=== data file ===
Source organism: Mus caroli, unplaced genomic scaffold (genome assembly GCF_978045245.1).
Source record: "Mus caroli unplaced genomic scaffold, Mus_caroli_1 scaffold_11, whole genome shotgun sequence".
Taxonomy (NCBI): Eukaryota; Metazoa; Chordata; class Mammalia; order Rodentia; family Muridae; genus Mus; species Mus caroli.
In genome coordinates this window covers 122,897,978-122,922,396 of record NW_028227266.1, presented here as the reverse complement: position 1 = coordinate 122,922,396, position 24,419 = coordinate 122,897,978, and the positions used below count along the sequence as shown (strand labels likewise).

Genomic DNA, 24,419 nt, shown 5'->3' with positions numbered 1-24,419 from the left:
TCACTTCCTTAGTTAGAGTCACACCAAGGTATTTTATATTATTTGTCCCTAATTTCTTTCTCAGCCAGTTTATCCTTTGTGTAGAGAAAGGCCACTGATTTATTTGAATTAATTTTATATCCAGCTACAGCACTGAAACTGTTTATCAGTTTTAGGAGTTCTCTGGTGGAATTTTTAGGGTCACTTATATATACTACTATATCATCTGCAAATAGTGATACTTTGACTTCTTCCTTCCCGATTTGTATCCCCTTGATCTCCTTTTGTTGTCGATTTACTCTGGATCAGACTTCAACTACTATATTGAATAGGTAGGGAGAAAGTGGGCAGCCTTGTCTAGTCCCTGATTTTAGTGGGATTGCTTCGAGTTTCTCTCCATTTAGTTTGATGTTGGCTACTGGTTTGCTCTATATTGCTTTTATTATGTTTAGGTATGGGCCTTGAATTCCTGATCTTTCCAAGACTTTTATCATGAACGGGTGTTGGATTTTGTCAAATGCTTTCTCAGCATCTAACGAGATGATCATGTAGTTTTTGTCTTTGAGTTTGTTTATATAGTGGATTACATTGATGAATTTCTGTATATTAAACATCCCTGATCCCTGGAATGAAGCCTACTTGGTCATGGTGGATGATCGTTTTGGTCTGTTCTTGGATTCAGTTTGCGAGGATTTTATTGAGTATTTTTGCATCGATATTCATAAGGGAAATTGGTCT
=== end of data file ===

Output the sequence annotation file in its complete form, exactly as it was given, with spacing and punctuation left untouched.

Source organism: Mus caroli, unplaced genomic scaffold (genome assembly GCF_978045245.1).
Source record: "Mus caroli unplaced genomic scaffold, Mus_caroli_1 scaffold_11, whole genome shotgun sequence".
Taxonomy (NCBI): Eukaryota; Metazoa; Chordata; class Mammalia; order Rodentia; family Muridae; genus Mus; species Mus caroli.
In genome coordinates this window covers 122,897,978-122,922,396 of record NW_028227266.1, presented here as the reverse complement: position 1 = coordinate 122,922,396, position 24,419 = coordinate 122,897,978, and the positions used below count along the sequence as shown (strand labels likewise).

Genomic DNA, 24,419 nt, shown 5'->3' with positions numbered 1-24,419 from the left:
TCACTTCCTTAGTTAGAGTCACACCAAGGTATTTTATATTATTTGTCCCTAATTTCTTTCTCAGCCAGTTTATCCTTTGTGTAGAGAAAGGCCACTGATTTATTTGAATTAATTTTATATCCAGCTACAGCACTGAAACTGTTTATCAGTTTTAGGAGTTCTCTGGTGGAATTTTTAGGGTCACTTATATATACTACTATATCATCTGCAAATAGTGATACTTTGACTTCTTCCTTCCCGATTTGTATCCCCTTGATCTCCTTTTGTTGTCGATTTACTCTGGATCAGACTTCAACTACTATATTGAATAGGTAGGGAGAAAGTGGGCAGCCTTGTCTAGTCCCTGATTTTAGTGGGATTGCTTCGAGTTTCTCTCCATTTAGTTTGATGTTGGCTACTGGTTTGCTCTATATTGCTTTTATTATGTTTAGGTATGGGCCTTGAATTCCTGATCTTTCCAAGACTTTTATCATGAACGGGTGTTGGATTTTGTCAAATGCTTTCTCAGCATCTAACGAGATGATCATGTAGTTTTTGTCTTTGAGTTTGTTTATATAGTGGATTACATTGATGAATTTCTGTATATTAAACATCCCTGATCCCTGGAATGAAGCCTACTTGGTCATGGTGGATGATCGTTTTGGTCTGTTCTTGGATTCAGTTTGCGAGGATTTTATTGAGTATTTTTGCATCGATATTCATAAGGGAAATTGGTCT